Apiecalypse Now! takes on anti-abortion protesters

Pizzeria's owner lambastes anti-choice group outside her Christie Pits restaurant in video clip


Anti-choice protesters carrying graphic signage and stuffing mailboxes with leaflets containing disturbing images have become an increasing presence on Toronto’s streets in recent weeks – so much so that city councillors have put forth a motion looking at the possibility of banning groups from displaying these images in public.

A more direct approach was taken by Apiecalypse Now! owner Jen Bundock. When a group of protesters bearing images of dismembered fetuses set up shop next to the vegan pizzeria‘s Christie Pits location (735 Bloor, at Grace), she confronted them, livestreaming the exchange to her Instagram account.

“Can I have some free condoms?” Bundock is seen asking the group, after they don’t respond to her requests for them to move. “Oh, no, you don’t have condoms? You don’t want people to get pregnant, but you’re not handing out condoms? Are you funding daycares? How many children have you adopted? Are you supporting women of colour in poor neighbourhoods who can’t afford to raise any children? … School breakfast programs? How much of that have you funded? Do you preach anything but abstinence? Do you support the existing sexual health curriculum at school? No you don’t,” she says.

“You’re just here to make people feel bad … You make people feel like shit for making a hard decision that you will never have to make,” Bundock says, addressing some of the male protesters. “You will never have to make it! Shame on you! Shame on you! Get the fuck away from my restaurant with this shit!”

While the incident actually occurred earlier this month, the video has gone locally viral in recent days, garnering hundreds of thousands of views on Facebook.

“I wasn’t filming it to try and put it out there as a ‘hey, look at what I did,'” Bundock tells NOW. “But sometimes [people might] try to slap the phone out of your hand — this way, even if it gets smashed, the video evidence lives.”

Neighbouring businesses like Speakeasy Tattoo and Sam James Coffee Bar had dealt with protesters outside before (Sam James famously threw coffee on their signs), but this was the first time they’d appeared outside Apiecalypse, Bundock says.

According to Bundock, these particular protesters had been bussed into the city for the weekend from smaller towns and cities, and were pausing with their signs at various stops along the Bloor line that weekend. (On Saturday and Sunday, Bundock notes, they re-traced the same path – but they skipped Christie Pits.)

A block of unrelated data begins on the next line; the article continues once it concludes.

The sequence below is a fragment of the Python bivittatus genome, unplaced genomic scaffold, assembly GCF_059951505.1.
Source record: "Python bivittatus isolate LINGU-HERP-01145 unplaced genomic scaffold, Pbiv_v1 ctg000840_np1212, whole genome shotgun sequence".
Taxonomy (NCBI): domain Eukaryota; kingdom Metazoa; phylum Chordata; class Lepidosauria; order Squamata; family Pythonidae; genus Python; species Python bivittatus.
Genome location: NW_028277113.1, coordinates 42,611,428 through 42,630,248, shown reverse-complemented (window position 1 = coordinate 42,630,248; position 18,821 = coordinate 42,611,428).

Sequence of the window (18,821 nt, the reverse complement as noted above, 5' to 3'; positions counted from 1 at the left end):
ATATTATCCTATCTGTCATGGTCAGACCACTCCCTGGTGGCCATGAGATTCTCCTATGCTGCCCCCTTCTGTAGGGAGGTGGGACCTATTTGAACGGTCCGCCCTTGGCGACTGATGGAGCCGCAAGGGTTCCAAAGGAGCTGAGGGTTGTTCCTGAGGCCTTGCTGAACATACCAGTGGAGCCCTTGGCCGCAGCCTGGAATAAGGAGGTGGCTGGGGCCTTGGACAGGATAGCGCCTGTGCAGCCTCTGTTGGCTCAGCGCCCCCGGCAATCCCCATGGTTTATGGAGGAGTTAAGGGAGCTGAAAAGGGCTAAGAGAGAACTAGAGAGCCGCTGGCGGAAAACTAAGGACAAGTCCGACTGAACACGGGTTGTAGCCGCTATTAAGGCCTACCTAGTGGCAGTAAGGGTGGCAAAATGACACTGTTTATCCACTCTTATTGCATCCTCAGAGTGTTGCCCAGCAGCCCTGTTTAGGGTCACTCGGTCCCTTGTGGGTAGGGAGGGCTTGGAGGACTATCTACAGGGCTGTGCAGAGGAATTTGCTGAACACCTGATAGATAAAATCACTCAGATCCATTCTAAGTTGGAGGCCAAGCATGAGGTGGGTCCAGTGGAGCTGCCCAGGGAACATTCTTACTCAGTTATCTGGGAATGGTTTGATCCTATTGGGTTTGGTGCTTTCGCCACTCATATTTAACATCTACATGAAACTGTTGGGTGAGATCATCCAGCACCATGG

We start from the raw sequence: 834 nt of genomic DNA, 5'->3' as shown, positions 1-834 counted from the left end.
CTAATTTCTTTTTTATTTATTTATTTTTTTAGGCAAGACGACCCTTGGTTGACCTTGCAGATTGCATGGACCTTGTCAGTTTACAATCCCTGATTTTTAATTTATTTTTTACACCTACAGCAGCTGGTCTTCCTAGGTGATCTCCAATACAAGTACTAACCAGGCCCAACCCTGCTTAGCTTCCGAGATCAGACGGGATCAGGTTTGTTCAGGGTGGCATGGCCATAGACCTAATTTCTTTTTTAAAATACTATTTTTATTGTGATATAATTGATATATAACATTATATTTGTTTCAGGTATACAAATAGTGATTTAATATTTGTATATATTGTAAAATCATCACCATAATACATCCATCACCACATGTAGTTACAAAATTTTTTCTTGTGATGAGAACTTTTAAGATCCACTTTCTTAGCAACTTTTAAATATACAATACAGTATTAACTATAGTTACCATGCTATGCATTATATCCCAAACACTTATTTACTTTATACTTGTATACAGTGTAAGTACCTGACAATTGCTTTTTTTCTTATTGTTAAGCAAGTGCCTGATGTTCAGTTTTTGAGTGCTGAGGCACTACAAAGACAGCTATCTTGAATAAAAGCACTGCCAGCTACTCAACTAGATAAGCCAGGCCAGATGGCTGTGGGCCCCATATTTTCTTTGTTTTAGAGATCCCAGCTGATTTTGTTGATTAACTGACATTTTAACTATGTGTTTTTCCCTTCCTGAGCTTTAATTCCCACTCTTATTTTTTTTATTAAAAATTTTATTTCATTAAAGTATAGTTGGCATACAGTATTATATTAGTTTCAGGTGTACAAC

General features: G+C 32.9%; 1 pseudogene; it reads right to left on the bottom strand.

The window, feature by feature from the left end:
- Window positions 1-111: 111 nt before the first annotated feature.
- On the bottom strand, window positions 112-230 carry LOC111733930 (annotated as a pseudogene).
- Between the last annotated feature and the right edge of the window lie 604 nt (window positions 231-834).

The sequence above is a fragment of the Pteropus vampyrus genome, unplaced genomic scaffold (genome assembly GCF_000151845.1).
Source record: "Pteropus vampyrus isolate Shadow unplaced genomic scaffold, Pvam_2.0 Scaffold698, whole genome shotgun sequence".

Bundock says they seemed unprepared to deal with her reaction (as the stunned faces captured in the video reflect).

“The training they probably got in church basements was probably de-escalation – like, ‘I’m sorry you feel that way,’” she says. “They’re prepared for a debate, but not for someone to get in their face.”

At one point, a protester is seen telling Bundock, “We do have a right to be here.” Bundock notes that having been involved in various protests herself over the years, she understood what could not legally be done — for example, threatening them, touching them or breaking their signs.

“They don’t have a protocol for someone who knows how to deal with them,” she says. “They have freedom of speech, but that doesn’t meant they have a right to an audience, or a right to be listened to, or a right to be there unopposed.”

The signs strike a personal nerve for Bundock. “It’s important that I stand up for friends of mine who have had late-term abortions because the fetuses weren’t going to live for more than a couple days after they were born,” she says. “When they were grieving, they came to my restaurant to get food. I was feeding them while they were going through grief. If they had come to my restaurant while those signs were there, it would have been traumatizing for them.”

In the day since the video was reposted, Bundock says, the praise she’s received has far outweighed the criticism.

“I’ve had hundreds of people message me. They’ve come to the shop and given me flowers. I’ve had more hugs today than I’ve had in six months. This morning, we had a line of women waiting outside when we unlocked the door,” she says.

“People feel like they can’t speak out because it’s too visceral, or close to the bone for them. So if you can, I would encourage people to do that, and stand up, and speak their minds. What I want people to know is that they don’t have to tolerate stuff like this in their neighbourhoods.”

food@nowtoronto.com | @nataliamanzocco

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